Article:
In my early twenties, I give up God and Hinduism. By age 30, I realised, through logic, that there had to be a Creator God, to explain the improbable complexity and beauty of the Universe. By age 40, I accepted that the major religions were equal in their potential to benefit mankind. By age 50, I realised that Hinduism offered a cosmology which also placed mankind in the Cosmos; this took me further than the other religions, with their emphasis on ethics supported by variable dogma.
I stress that this is personal judgement, not worth debating – as none of us will ever prove that any one religion is better than the others. Wait to see who else comes through that door with you.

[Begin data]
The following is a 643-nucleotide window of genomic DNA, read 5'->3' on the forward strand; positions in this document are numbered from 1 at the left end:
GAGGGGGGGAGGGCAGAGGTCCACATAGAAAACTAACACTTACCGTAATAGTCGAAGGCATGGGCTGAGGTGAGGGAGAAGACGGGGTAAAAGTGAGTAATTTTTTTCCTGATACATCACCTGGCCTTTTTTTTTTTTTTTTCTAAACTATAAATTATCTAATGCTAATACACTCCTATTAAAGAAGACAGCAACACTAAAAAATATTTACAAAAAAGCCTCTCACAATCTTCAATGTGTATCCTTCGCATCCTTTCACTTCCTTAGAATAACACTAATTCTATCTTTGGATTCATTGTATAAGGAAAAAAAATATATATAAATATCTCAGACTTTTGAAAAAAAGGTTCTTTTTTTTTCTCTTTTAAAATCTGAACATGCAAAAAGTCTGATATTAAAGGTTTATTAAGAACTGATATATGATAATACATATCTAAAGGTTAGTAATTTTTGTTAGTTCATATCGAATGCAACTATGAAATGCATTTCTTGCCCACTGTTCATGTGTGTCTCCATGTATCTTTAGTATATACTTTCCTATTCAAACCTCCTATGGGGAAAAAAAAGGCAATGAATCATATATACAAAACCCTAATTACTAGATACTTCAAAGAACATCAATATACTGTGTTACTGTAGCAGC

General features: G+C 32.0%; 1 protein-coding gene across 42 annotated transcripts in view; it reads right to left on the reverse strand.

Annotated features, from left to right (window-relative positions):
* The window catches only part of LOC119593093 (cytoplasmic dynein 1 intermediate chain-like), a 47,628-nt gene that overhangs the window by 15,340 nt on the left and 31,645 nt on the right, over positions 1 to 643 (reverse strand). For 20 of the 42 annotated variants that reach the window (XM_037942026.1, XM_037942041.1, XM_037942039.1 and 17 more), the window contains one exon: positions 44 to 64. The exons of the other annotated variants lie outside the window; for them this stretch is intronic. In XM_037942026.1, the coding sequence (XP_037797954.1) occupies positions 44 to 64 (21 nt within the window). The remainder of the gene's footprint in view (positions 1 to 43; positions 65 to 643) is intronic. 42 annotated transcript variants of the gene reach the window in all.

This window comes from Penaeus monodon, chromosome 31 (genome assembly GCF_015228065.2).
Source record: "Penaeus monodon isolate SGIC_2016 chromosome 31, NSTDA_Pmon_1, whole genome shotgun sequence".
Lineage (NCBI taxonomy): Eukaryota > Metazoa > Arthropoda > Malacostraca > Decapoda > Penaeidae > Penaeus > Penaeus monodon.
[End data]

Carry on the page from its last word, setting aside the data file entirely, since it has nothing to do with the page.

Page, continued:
By age 60, I realised the wisdom of the Upanishads; and I had the time to ponder the message. For those who might be interested, here is a sample taken from Easwaran.
As the same fire assumes different shapes
When it consumes objects differing in shape,
So does the one Self take the shape
Of every creature in whom he is present.
(Katha 2 .2 .9)
When all desires that surge in the heart
Are renounced, the mortal become immortal.
When all the knots that strangle the heart
Are loosened, the mortal becomes immortal.
This sums up the teachings of the Scriptures.
(Katha 2 .3.14-15)
As a caterpillar, having come to the end of one blade
of grass, draws itself together and reaches out for the
next, so the Self, having come to the end of one life and
shed all ignorance, gathers its faculties and reaches
out from the old body to a new.
(Brihad 4 .4.3)
(These extracts from Easwaran are to be found in my book ‘Hidden Footprints of Unity’)